The Guardian and many others report on Goldman Sachs' hedge fund losses this morning:
The viability of elaborate computer-driven hedge funds came under the microscope yesterday, as Goldman Sachs became the latest financial institution to reveal that its funds have lost billions of dollars in coping with global stock market volatility.
Despite a calmer day on the markets ... the credit crunch prompted by defaults on American home loans continued to reverberate around the world, and the volume of losses suffered by a segment of the hedge fund industry began to emerge.
Goldman Sachs revealed that its Global Equity Opportunities (GEO) fund lost nearly a third of its value last week - a drop of some $1.8bn (£890m). Its deficit was due to so-called "herd mentality" as scores of computer-driven funds sparked each other in unwinding positions.
I've been bored by being told that liquidity is key to the City for the last few years. Hedge funds, I've been told, are vital to that because, I'm told repetitively:
They spread market risk.
When I've questioned that assumption it's always been implied that I've asked a dumb question. Well, I'll stand accused of that if you like, but my argument has always been that it's true that hedge funds do spread the risk, but in a way that guarantees that everyone will suffer. And it so happens that running them by computers, all programmed in the same way, seems particularly dumb and a recipe for ensuring that they really do spread the greatest risk into the market.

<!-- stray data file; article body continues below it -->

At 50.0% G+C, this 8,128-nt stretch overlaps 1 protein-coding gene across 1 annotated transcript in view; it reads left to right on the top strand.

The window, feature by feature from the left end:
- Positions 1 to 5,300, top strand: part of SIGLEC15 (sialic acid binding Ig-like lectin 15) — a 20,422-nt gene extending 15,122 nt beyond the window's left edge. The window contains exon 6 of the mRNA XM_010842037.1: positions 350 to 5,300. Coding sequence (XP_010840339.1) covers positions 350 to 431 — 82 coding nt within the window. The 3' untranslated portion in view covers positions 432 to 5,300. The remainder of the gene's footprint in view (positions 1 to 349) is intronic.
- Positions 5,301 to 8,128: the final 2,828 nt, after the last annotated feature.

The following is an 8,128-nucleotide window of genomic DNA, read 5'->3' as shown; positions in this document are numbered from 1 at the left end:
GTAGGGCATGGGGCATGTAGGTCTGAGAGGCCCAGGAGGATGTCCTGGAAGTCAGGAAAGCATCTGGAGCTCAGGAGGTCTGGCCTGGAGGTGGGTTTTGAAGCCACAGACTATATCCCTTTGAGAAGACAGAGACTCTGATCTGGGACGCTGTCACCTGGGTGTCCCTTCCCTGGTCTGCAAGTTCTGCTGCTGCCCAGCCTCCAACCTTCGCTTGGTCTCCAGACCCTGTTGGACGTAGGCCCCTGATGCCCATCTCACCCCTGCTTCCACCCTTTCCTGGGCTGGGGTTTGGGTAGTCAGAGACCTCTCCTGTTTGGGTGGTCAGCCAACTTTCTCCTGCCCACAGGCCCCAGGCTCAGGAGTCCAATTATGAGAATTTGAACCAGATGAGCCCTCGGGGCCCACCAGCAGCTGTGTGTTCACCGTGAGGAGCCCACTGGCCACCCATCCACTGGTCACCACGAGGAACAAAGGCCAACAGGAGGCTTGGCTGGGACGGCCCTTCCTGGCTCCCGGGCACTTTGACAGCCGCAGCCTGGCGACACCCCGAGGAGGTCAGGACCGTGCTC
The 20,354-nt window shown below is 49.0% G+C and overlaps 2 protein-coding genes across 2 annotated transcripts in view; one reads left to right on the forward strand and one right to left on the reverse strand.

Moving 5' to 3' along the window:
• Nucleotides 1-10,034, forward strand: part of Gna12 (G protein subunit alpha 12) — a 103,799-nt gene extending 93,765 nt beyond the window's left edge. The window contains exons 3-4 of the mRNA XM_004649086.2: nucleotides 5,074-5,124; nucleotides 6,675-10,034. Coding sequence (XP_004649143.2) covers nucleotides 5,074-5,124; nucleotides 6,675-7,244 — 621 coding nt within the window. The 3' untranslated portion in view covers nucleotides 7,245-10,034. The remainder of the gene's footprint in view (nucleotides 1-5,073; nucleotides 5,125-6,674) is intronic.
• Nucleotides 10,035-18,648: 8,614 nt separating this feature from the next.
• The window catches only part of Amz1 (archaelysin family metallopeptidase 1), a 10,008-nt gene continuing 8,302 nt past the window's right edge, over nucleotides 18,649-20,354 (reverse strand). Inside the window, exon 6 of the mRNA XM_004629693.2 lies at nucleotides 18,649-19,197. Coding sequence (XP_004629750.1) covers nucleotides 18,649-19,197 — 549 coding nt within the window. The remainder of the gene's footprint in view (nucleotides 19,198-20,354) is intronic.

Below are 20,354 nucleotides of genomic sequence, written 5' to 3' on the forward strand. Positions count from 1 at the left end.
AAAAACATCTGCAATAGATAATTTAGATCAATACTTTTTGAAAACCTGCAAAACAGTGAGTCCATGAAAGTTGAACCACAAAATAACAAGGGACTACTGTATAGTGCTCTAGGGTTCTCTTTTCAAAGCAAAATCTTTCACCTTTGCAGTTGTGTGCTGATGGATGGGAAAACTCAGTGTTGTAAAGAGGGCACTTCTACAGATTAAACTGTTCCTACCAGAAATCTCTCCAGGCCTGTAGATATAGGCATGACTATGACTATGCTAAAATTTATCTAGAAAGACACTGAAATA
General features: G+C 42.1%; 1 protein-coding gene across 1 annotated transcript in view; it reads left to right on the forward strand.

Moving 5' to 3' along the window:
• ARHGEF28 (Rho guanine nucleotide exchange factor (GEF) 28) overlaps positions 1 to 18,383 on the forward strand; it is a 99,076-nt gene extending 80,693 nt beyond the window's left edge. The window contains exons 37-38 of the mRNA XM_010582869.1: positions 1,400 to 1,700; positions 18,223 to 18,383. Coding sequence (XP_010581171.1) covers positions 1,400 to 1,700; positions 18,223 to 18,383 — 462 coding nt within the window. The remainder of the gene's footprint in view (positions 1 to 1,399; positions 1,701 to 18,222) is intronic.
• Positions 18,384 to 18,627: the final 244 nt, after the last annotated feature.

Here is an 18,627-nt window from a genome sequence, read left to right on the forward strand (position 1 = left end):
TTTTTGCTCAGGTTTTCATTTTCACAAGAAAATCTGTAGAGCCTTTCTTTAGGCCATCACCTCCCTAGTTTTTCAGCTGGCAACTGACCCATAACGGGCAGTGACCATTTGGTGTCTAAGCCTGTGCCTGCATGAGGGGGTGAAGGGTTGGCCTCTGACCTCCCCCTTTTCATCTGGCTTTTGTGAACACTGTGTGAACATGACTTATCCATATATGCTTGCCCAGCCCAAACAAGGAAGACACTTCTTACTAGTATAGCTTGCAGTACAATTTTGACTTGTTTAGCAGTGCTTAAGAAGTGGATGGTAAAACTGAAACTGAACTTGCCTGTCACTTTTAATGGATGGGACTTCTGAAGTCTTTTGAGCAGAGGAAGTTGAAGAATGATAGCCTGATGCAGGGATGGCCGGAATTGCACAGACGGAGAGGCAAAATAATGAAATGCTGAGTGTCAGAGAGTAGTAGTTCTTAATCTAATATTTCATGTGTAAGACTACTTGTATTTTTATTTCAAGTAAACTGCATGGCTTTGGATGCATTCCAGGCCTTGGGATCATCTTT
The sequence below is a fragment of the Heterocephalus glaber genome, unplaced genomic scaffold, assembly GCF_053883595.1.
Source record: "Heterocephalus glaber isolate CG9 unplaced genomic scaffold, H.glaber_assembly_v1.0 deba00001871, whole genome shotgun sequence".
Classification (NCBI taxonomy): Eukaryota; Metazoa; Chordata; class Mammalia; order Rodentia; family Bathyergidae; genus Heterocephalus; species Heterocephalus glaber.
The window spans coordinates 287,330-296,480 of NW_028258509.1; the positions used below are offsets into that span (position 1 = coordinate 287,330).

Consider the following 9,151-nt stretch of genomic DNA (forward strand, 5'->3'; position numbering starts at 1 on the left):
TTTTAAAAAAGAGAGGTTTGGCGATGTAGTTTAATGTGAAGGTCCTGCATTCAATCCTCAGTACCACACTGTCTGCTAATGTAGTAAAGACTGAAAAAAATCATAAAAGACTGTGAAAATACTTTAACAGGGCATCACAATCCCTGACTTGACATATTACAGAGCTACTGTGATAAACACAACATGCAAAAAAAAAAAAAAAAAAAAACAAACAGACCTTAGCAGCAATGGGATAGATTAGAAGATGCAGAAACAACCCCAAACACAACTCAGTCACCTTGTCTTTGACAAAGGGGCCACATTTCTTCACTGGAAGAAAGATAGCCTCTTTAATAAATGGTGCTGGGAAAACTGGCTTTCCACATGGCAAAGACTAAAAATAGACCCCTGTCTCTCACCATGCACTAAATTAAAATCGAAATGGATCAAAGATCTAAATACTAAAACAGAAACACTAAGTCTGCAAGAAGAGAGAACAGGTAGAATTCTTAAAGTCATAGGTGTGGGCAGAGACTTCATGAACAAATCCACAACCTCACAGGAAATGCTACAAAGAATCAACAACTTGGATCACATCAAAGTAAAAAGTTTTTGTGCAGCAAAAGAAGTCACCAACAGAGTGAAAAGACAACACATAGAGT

Because, let's be clear, what this liquidity in the market has ensured is that commission based sales people peddling duff mortgages in the States did not have to worry about what they were doing because the debt they created was sold off by the people they worked for to banks, who then repackaged it to hedge funds who then subdivided it to each other and then granted options on it, and so on. But in that case all these people worried about was a commodity they thought they could turn for a margin in a few minutes. But what there actually is out there is a duff product sold to a person who does not understand it and cannot pay for it. But because of the way the market spreads risk in the name of liquidity no one looks at that fact - their concern is just with the margin they can make on the resulting derivative that they'll trade for a moment or two.
That's wrong. Fundamentals count. Fundamentals require responsibility, not liquidity. Fundamentals require stewardship not decision-useful information. Which is also why the International Standards Board has got itself in a bind when it comes to International Financial Reporting Standards. All its interested in is decision useful information of the type that allows a deal to be turned. But it's the fundamentals that matter. We ignore them at our peril, as the current behaviour of hedge funds is showing.